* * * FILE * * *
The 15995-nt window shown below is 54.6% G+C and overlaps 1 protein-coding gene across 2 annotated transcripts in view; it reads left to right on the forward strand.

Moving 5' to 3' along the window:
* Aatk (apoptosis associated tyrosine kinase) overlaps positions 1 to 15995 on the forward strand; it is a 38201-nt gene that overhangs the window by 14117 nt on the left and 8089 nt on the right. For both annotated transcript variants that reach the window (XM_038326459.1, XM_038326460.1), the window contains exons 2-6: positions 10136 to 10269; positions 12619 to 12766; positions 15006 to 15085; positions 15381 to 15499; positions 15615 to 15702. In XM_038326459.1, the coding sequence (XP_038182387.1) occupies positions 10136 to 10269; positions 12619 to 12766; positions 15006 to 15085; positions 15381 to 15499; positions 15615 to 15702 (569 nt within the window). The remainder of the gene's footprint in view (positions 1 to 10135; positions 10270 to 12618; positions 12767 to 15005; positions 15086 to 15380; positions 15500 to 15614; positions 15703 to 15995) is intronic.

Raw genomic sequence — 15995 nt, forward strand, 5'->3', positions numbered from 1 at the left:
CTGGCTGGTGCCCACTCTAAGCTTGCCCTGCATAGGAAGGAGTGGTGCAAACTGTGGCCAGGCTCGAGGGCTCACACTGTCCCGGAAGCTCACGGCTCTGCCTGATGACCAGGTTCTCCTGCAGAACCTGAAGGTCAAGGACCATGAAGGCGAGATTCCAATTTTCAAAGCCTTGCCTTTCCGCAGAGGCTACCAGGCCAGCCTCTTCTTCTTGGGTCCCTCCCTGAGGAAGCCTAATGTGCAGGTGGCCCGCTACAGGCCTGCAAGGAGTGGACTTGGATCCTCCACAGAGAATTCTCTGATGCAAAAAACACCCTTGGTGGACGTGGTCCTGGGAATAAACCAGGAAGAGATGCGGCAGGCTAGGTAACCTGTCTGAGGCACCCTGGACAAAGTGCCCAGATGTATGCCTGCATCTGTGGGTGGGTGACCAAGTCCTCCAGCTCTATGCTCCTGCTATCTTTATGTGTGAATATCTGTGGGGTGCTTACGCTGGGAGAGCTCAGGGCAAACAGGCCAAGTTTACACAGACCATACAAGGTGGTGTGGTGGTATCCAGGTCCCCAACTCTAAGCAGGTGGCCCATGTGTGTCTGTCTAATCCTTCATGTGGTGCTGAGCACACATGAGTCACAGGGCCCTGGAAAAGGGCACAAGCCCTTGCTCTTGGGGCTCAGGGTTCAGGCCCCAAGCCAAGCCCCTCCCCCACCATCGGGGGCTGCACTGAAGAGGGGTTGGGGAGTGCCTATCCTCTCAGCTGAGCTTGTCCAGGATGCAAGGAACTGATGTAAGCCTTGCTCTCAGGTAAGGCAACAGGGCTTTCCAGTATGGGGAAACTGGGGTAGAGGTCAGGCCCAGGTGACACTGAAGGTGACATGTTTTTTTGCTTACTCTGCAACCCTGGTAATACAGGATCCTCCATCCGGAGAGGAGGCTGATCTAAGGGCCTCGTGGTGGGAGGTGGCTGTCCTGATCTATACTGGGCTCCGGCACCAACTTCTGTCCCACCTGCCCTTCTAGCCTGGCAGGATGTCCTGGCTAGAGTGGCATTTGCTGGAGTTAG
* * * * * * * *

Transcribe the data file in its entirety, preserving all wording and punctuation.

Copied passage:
The 15995-nt window shown below is 54.6% G+C and overlaps 1 protein-coding gene across 2 annotated transcripts in view; it reads left to right on the forward strand.

Moving 5' to 3' along the window:
* Aatk (apoptosis associated tyrosine kinase) overlaps positions 1 to 15995 on the forward strand; it is a 38201-nt gene that overhangs the window by 14117 nt on the left and 8089 nt on the right. For both annotated transcript variants that reach the window (XM_038326459.1, XM_038326460.1), the window contains exons 2-6: positions 10136 to 10269; positions 12619 to 12766; positions 15006 to 15085; positions 15381 to 15499; positions 15615 to 15702. In XM_038326459.1, the coding sequence (XP_038182387.1) occupies positions 10136 to 10269; positions 12619 to 12766; positions 15006 to 15085; positions 15381 to 15499; positions 15615 to 15702 (569 nt within the window). The remainder of the gene's footprint in view (positions 1 to 10135; positions 10270 to 12618; positions 12767 to 15005; positions 15086 to 15380; positions 15500 to 15614; positions 15703 to 15995) is intronic.

Raw genomic sequence — 15995 nt, forward strand, 5'->3', positions numbered from 1 at the left:
CTGGCTGGTGCCCACTCTAAGCTTGCCCTGCATAGGAAGGAGTGGTGCAAACTGTGGCCAGGCTCGAGGGCTCACACTGTCCCGGAAGCTCACGGCTCTGCCTGATGACCAGGTTCTCCTGCAGAACCTGAAGGTCAAGGACCATGAAGGCGAGATTCCAATTTTCAAAGCCTTGCCTTTCCGCAGAGGCTACCAGGCCAGCCTCTTCTTCTTGGGTCCCTCCCTGAGGAAGCCTAATGTGCAGGTGGCCCGCTACAGGCCTGCAAGGAGTGGACTTGGATCCTCCACAGAGAATTCTCTGATGCAAAAAACACCCTTGGTGGACGTGGTCCTGGGAATAAACCAGGAAGAGATGCGGCAGGCTAGGTAACCTGTCTGAGGCACCCTGGACAAAGTGCCCAGATGTATGCCTGCATCTGTGGGTGGGTGACCAAGTCCTCCAGCTCTATGCTCCTGCTATCTTTATGTGTGAATATCTGTGGGGTGCTTACGCTGGGAGAGCTCAGGGCAAACAGGCCAAGTTTACACAGACCATACAAGGTGGTGTGGTGGTATCCAGGTCCCCAACTCTAAGCAGGTGGCCCATGTGTGTCTGTCTAATCCTTCATGTGGTGCTGAGCACACATGAGTCACAGGGCCCTGGAAAAGGGCACAAGCCCTTGCTCTTGGGGCTCAGGGTTCAGGCCCCAAGCCAAGCCCCTCCCCCACCATCGGGGGCTGCACTGAAGAGGGGTTGGGGAGTGCCTATCCTCTCAGCTGAGCTTGTCCAGGATGCAAGGAACTGATGTAAGCCTTGCTCTCAGGTAAGGCAACAGGGCTTTCCAGTATGGGGAAACTGGGGTAGAGGTCAGGCCCAGGTGACACTGAAGGTGACATGTTTTTTTGCTTACTCTGCAACCCTGGTAATACAGGATCCTCCATCCGGAGAGGAGGCTGATCTAAGGGCCTCGTGGTGGGAGGTGGCTGTCCTGATCTATACTGGGCTCCGGCACCAACTTCTGTCCCACCTGCCCTTCTAGCCTGGCAGGATGTCCTGGCTAGAGTGGCATTTGCTGGAGTTAG